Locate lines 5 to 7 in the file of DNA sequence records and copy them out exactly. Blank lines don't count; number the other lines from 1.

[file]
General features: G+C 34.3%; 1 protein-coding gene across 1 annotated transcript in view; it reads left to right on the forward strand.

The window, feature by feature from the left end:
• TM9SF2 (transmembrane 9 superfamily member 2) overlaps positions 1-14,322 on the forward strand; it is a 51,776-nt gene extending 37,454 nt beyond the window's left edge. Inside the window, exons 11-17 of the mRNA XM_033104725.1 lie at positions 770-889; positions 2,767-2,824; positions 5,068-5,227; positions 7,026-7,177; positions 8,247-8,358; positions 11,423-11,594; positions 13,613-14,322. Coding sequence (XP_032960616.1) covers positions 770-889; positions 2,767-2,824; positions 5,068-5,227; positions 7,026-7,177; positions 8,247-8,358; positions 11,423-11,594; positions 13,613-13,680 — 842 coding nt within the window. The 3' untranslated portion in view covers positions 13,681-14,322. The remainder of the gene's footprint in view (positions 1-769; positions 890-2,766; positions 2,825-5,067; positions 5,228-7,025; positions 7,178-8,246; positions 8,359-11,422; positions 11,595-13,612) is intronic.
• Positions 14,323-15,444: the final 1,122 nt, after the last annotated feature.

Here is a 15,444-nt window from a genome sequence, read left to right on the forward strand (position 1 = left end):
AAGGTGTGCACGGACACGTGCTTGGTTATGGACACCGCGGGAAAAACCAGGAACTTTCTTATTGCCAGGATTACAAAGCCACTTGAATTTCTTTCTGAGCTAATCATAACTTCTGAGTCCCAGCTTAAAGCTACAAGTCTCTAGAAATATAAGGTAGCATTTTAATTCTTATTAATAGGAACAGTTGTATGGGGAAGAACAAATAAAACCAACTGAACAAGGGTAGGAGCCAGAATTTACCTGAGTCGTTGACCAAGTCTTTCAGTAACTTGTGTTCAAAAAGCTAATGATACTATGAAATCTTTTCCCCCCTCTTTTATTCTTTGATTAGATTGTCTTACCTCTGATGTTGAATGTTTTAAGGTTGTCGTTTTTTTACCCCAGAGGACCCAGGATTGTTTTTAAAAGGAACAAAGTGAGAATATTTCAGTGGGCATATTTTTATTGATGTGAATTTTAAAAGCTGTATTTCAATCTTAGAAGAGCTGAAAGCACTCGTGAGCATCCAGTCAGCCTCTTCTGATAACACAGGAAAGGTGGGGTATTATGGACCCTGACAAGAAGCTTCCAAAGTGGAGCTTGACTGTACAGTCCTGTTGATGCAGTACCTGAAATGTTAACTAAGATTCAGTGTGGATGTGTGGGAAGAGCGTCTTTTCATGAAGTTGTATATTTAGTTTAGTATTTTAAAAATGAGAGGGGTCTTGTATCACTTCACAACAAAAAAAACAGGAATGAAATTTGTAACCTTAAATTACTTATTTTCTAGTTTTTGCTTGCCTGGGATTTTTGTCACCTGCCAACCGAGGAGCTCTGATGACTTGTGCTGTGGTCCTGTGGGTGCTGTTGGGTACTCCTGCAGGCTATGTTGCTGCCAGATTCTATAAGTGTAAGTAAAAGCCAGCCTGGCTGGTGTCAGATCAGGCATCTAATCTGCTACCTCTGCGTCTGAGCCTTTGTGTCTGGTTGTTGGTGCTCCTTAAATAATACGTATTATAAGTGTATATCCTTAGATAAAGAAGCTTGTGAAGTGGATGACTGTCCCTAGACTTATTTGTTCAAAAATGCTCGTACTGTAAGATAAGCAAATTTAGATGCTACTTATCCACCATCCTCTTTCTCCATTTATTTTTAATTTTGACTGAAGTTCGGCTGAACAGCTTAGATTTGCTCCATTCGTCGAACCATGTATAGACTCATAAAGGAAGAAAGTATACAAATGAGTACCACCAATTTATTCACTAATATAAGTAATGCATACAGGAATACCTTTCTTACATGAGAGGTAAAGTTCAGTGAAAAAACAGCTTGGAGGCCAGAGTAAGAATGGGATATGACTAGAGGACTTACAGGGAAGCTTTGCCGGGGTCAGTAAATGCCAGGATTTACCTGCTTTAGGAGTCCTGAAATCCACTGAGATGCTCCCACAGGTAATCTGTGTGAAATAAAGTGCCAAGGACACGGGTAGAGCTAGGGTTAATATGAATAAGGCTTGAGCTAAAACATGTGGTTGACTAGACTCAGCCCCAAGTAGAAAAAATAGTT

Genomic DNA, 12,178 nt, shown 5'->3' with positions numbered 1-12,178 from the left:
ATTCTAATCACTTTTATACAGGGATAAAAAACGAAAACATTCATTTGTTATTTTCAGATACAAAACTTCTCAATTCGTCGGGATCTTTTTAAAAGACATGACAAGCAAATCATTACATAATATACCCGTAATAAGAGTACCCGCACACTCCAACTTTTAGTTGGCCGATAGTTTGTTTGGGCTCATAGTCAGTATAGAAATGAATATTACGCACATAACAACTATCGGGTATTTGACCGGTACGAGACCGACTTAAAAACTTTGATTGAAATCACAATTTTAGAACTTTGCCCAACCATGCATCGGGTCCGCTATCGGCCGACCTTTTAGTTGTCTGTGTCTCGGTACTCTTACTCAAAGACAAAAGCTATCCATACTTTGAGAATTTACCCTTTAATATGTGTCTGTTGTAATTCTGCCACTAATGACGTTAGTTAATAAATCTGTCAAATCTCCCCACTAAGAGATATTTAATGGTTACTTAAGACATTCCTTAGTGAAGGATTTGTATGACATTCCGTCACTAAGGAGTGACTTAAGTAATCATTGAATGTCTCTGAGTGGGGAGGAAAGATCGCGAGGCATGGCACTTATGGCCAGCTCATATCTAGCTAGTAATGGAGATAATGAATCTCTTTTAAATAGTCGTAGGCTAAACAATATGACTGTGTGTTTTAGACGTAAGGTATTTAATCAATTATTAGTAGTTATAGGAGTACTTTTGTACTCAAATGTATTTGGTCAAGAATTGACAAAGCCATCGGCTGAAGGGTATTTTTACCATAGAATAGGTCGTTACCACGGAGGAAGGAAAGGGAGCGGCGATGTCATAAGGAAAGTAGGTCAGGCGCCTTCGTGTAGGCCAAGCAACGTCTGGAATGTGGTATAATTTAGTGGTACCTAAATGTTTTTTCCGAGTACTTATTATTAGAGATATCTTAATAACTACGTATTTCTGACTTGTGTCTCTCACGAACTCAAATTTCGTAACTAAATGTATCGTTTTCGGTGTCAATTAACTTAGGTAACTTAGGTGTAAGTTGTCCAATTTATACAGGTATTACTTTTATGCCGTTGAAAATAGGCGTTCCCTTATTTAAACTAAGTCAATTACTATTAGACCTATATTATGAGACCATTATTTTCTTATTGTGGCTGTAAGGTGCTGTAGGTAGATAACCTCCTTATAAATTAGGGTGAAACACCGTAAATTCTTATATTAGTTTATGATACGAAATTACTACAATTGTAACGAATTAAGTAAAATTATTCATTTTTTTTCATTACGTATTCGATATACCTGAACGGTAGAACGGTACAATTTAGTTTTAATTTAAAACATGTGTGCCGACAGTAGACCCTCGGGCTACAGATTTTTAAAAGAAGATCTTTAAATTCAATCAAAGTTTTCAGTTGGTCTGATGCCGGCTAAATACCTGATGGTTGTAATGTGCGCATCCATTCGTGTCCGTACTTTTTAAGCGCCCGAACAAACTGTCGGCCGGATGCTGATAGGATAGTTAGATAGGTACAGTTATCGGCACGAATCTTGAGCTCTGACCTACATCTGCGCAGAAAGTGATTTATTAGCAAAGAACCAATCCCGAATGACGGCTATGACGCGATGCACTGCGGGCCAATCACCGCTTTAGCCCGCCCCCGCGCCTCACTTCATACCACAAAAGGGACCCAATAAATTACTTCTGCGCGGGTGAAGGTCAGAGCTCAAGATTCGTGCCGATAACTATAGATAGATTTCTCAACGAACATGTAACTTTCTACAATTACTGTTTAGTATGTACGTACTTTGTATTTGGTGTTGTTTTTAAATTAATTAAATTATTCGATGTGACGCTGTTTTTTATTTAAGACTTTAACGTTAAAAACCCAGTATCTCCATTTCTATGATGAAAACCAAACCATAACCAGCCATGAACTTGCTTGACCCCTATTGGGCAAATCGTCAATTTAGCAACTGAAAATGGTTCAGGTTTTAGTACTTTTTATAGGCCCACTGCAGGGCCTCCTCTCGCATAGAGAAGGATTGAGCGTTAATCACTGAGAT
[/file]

Here is a 15,444-nt window from a genome sequence, read left to right on the forward strand (position 1 = left end):
AAGGTGTGCACGGACACGTGCTTGGTTATGGACACCGCGGGAAAAACCAGGAACTTTCTTATTGCCAGGATTACAAAGCCACTTGAATTTCTTTCTGAGCTAATCATAACTTCTGAGTCCCAGCTTAAAGCTACAAGTCTCTAGAAATATAAGGTAGCATTTTAATTCTTATTAATAGGAACAGTTGTATGGGGAAGAACAAATAAAACCAACTGAACAAGGGTAGGAGCCAGAATTTACCTGAGTCGTTGACCAAGTCTTTCAGTAACTTGTGTTCAAAAAGCTAATGATACTATGAAATCTTTTCCCCCCTCTTTTATTCTTTGATTAGATTGTCTTACCTCTGATGTTGAATGTTTTAAGGTTGTCGTTTTTTTACCCCAGAGGACCCAGGATTGTTTTTAAAAGGAACAAAGTGAGAATATTTCAGTGGGCATATTTTTATTGATGTGAATTTTAAAAGCTGTATTTCAATCTTAGAAGAGCTGAAAGCACTCGTGAGCATCCAGTCAGCCTCTTCTGATAACACAGGAAAGGTGGGGTATTATGGACCCTGACAAGAAGCTTCCAAAGTGGAGCTTGACTGTACAGTCCTGTTGATGCAGTACCTGAAATGTTAACTAAGATTCAGTGTGGATGTGTGGGAAGAGCGTCTTTTCATGAAGTTGTATATTTAGTTTAGTATTTTAAAAATGAGAGGGGTCTTGTATCACTTCACAACAAAAAAAACAGGAATGAAATTTGTAACCTTAAATTACTTATTTTCTAGTTTTTGCTTGCCTGGGATTTTTGTCACCTGCCAACCGAGGAGCTCTGATGACTTGTGCTGTGGTCCTGTGGGTGCTGTTGGGTACTCCTGCAGGCTATGTTGCTGCCAGATTCTATAAGTGTAAGTAAAAGCCAGCCTGGCTGGTGTCAGATCAGGCATCTAATCTGCTACCTCTGCGTCTGAGCCTTTGTGTCTGGTTGTTGGTGCTCCTTAAATAATACGTATTATAAGTGTATATCCTTAGATAAAGAAGCTTGTGAAGTGGATGACTGTCCCTAGACTTATTTGTTCAAAAATGCTCGTACTGTAAGATAAGCAAATTTAGATGCTACTTATCCACCATCCTCTTTCTCCATTTATTTTTAATTTTGACTGAAGTTCGGCTGAACAGCTTAGATTTGCTCCATTCGTCGAACCATGTATAGACTCATAAAGGAAGAAAGTATACAAATGAGTACCACCAATTTATTCACTAATATAAGTAATGCATACAGGAATACCTTTCTTACATGAGAGGTAAAGTTCAGTGAAAAAACAGCTTGGAGGCCAGAGTAAGAATGGGATATGACTAGAGGACTTACAGGGAAGCTTTGCCGGGGTCAGTAAATGCCAGGATTTACCTGCTTTAGGAGTCCTGAAATCCACTGAGATGCTCCCACAGGTAATCTGTGTGAAATAAAGTGCCAAGGACACGGGTAGAGCTAGGGTTAATATGAATAAGGCTTGAGCTAAAACATGTGGTTGACTAGACTCAGCCCCAAGTAGAAAAAATAGTT

Genomic DNA, 12,178 nt, shown 5'->3' with positions numbered 1-12,178 from the left: